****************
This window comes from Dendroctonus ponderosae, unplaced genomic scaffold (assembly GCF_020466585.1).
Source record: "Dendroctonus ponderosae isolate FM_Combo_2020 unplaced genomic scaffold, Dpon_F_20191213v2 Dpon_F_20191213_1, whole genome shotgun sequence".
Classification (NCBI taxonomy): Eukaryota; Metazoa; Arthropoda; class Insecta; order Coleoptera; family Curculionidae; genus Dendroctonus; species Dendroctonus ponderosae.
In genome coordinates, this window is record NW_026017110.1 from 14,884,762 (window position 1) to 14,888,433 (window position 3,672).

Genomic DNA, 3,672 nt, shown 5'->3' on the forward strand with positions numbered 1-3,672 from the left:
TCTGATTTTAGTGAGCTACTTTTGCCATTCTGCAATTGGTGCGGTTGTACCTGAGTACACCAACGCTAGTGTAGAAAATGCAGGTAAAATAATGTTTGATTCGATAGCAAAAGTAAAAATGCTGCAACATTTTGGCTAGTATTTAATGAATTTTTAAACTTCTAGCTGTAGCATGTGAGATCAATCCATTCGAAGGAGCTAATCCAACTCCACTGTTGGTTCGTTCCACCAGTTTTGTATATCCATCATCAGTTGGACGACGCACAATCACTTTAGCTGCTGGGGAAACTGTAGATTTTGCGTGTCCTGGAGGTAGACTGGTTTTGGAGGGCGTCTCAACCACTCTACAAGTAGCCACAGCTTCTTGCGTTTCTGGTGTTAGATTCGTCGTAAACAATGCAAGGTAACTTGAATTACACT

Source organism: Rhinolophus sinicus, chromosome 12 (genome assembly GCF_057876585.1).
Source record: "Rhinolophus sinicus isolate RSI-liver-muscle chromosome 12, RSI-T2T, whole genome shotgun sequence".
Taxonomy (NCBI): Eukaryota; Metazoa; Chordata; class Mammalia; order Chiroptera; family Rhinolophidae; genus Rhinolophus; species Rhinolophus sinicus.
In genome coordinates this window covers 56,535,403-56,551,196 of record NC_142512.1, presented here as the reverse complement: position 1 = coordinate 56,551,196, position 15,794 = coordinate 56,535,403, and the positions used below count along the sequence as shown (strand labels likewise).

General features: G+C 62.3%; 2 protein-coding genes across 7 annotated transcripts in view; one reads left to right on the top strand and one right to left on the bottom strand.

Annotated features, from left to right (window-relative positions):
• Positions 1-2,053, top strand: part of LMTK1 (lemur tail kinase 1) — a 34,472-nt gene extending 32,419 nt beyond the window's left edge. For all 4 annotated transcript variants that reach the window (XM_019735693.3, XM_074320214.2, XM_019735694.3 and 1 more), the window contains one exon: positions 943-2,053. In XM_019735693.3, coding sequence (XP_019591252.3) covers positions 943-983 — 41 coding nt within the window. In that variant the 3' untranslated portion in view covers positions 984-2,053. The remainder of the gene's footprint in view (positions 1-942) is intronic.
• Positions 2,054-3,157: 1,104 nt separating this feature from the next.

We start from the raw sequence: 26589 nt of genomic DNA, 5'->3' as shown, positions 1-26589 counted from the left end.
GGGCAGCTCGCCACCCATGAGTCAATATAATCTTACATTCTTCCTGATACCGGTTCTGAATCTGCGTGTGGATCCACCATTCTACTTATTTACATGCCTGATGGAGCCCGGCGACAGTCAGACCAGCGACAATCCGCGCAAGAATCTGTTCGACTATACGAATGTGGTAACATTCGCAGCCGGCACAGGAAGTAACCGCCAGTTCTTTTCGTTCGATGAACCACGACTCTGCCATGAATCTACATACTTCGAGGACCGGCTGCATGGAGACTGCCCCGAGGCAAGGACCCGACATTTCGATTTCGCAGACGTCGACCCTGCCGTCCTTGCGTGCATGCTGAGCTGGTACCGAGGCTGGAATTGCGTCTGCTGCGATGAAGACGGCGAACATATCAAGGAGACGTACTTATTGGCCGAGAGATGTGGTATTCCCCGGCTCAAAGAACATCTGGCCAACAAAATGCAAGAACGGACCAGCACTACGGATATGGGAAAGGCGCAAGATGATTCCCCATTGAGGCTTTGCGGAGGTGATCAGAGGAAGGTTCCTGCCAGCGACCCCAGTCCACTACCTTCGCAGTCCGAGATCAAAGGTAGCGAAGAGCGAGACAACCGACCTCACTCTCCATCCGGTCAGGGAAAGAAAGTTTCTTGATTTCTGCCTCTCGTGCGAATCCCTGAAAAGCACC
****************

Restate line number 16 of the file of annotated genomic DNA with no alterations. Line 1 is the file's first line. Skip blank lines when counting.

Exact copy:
GGGCAGCTCGCCACCCATGAGTCAATATAATCTTACATTCTTCCTGATACCGGTTCTGAATCTGCGTGTGGATCCACCATTCTACTTATTTACATGCCTGATGGAGCCCGGCGACAGTCAGACCAGCGACAATCCGCGCAAGAATCTGTTCGACTATACGAATGTGGTAACATTCGCAGCCGGCACAGGAAGTAACCGCCAGTTCTTTTCGTTCGATGAACCACGACTCTGCCATGAATCTACATACTTCGAGGACCGGCTGCATGGAGACTGCCCCGAGGCAAGGACCCGACATTTCGATTTCGCAGACGTCGACCCTGCCGTCCTTGCGTGCATGCTGAGCTGGTACCGAGGCTGGAATTGCGTCTGCTGCGATGAAGACGGCGAACATATCAAGGAGACGTACTTATTGGCCGAGAGATGTGGTATTCCCCGGCTCAAAGAACATCTGGCCAACAAAATGCAAGAACGGACCAGCACTACGGATATGGGAAAGGCGCAAGATGATTCCCCATTGAGGCTTTGCGGAGGTGATCAGAGGAAGGTTCCTGCCAGCGACCCCAGTCCACTACCTTCGCAGTCCGAGATCAAAGGTAGCGAAGAGCGAGACAACCGACCTCACTCTCCATCCGGTCAGGGAAAGAAAGTTTCTTGATTTCTGCCTCTCGTGCGAATCCCTGAAAAGCACC